Mother Earth Living

Q and A: Germinating Herb Seeds

All you need to know about germinating herb seeds under lights.
By Kathleen Halloran
February/March 2000
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Question: It seems like a lot of trouble and expense to germinate herb seeds under lights. How hard is it? Is it worth it?

Answer: If you want just one or two plants or if you’re after a cultivar that doesn’t come true from seed, buy them. If you want to fill in a large area in the garden, or if you want varieties that you can’t find at your local nursery, or if you want to save money, consider setting up grow-lights in an out-of-the-way spot in the house. Over time, they will more than pay for themselves.

A basement is an ideal spot for a grow-light setup because the cooler temperatures there (60° to 65°F) promote sturdy, steady growth of many kinds of young plants. A spare bedroom, a garage that isn’t too cold, or even a closet are other possible locations. My grow-lights, inexpensive shop fixtures available at any hardware store, are 4 feet long with double fluorescent tubes and are suspended on chains that let me raise the height of the lights as the plants grow. Adjustability is crucial to success. An inexpensive timer turns the lights on for sixteen hours, then off for eight, freeing me from having to remember to do it myself.

Before you purchase lights, decide which kinds of seeds you want to sow so you can buy the right amount. To find out how many weeks each type will take to grow to transplanting size, consult the seed packet or a good reference such as New Seed-Starters Handbook, by Nancy Bubel (Rodale Press, 1988), then count back from your average frost-free date to determine when to sow them. Call your county extension service if you’re not sure of the frost-free date in your region.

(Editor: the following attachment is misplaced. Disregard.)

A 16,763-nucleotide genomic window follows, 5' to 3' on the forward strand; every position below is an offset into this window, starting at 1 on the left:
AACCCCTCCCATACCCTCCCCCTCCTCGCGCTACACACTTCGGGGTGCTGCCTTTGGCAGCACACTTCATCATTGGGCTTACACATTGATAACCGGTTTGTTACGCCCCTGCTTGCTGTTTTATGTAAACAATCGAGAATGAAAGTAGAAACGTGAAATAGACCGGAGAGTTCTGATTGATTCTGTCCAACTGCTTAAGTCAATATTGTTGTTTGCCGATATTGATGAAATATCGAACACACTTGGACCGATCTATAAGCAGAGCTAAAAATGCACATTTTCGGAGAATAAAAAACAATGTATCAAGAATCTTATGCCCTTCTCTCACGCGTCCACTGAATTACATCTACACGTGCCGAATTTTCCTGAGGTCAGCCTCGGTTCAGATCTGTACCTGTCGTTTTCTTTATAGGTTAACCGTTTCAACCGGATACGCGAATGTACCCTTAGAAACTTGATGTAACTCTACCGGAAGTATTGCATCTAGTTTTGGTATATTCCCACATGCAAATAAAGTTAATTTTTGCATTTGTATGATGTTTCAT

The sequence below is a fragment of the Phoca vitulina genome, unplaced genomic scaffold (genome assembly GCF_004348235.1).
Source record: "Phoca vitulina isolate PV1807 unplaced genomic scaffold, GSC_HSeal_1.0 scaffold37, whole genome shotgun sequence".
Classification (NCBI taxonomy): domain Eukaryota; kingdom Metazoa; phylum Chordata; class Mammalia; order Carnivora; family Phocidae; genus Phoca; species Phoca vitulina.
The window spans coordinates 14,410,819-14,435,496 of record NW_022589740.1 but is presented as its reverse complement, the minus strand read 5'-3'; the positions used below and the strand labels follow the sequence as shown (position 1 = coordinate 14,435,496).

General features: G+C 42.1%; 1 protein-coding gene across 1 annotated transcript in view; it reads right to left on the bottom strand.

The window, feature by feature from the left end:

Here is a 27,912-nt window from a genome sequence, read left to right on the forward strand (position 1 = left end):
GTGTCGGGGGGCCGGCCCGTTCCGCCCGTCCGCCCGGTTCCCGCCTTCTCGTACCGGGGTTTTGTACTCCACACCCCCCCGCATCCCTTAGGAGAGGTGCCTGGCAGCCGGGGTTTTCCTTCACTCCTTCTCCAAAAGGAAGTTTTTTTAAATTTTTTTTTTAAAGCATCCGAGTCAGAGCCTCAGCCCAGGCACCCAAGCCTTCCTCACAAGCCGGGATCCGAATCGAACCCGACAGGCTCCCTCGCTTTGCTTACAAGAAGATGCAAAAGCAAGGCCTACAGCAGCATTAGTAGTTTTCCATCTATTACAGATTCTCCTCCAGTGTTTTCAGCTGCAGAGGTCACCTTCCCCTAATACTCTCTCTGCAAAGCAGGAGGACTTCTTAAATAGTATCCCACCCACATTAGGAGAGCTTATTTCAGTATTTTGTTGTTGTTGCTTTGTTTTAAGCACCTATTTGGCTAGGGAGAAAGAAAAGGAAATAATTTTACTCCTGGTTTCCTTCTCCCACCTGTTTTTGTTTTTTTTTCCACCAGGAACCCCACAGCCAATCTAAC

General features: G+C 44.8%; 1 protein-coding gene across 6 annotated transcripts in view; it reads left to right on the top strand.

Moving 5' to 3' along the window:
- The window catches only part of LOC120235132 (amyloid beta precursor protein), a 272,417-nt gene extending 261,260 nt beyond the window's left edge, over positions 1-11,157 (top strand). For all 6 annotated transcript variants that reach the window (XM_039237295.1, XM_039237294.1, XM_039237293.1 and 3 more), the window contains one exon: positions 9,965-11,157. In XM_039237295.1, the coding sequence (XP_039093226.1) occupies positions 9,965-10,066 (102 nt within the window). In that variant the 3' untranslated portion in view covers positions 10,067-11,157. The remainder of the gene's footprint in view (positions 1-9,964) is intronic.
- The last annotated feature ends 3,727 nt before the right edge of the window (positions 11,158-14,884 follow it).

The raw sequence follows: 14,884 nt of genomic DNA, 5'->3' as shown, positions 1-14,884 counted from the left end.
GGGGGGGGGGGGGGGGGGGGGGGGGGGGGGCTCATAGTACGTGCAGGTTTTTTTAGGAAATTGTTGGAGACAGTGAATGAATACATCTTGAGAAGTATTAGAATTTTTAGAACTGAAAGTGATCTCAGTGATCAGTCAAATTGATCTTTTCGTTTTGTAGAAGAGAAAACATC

Some seeds need special treatment to help them germinate, such as soaking in water overnight or nicking the hard seed covering. Some need light to sprout, so they’re sown on or just below the surface of the potting mix. Others need to be kept dark—cover the pot with brown paper but remove it after sprouts begin popping up.

Fill a clean flat (or individual pots that have holes for drainage) with slightly moist potting mix, sow the seeds (sparingly!), and cover them lightly with more potting mix (or not, if they need light to germinate), firming it with your fingertips. Water ­thoroughly, taking care not to dislodge the seeds.

Seeds need warmth and moisture to germinate. Set the flat in a warm spot and keep the potting mix evenly moist. Because the air in my house tends to be dry, I keep a mister nearby and spritz the flat several times a day. As soon as you see the first little green sprouts emerging, move the flat under the lights. Position the lights as close to the plants as you can without touching the leaves. If the lights are too far away, the plants grow slowly and get leggy. For fast-growing plants, you may need to raise the lights every few days. (Place flats of slower-growing plants on slabs of wood or other props to keep their leaves close to the lights if you don’t have a separate fixture for them.) Feed the plants regularly with a dilute solution of a ­soluble all-purpose fertilizer, following instructions on the package. Thin out the seedlings by clipping off extras at soil level rather than pulling them out and disturbing the roots of the ones you want to keep. Water only as needed to keep the soil moist. As the plants grow, they’ll begin using water more rapidly than they did when they were tiny.

When the seedlings have their first sets of true leaves (they’ll look different from the plants’ first, seed leaves), fork them gently out of the flat and transplant them into individual pots. I use recycled 21/2-inch-square plastic pots, which I’ve washed with a detergent and bleach solution to prevent disease, and I line them up in shallow trays to catch any water that may come out of the drain holes. You’ll know a plant has outgrown its current pot when roots start growing out the hole in the bottom.

Allow at least a week of gradually increasing exposure to outdoor conditions (start with an hour in the shade in a protected spot) to harden off the plants ­before planting them in the garden.


Kathleen Halloran is a freelance writer and ­gardener in LaPorte, Colorado.

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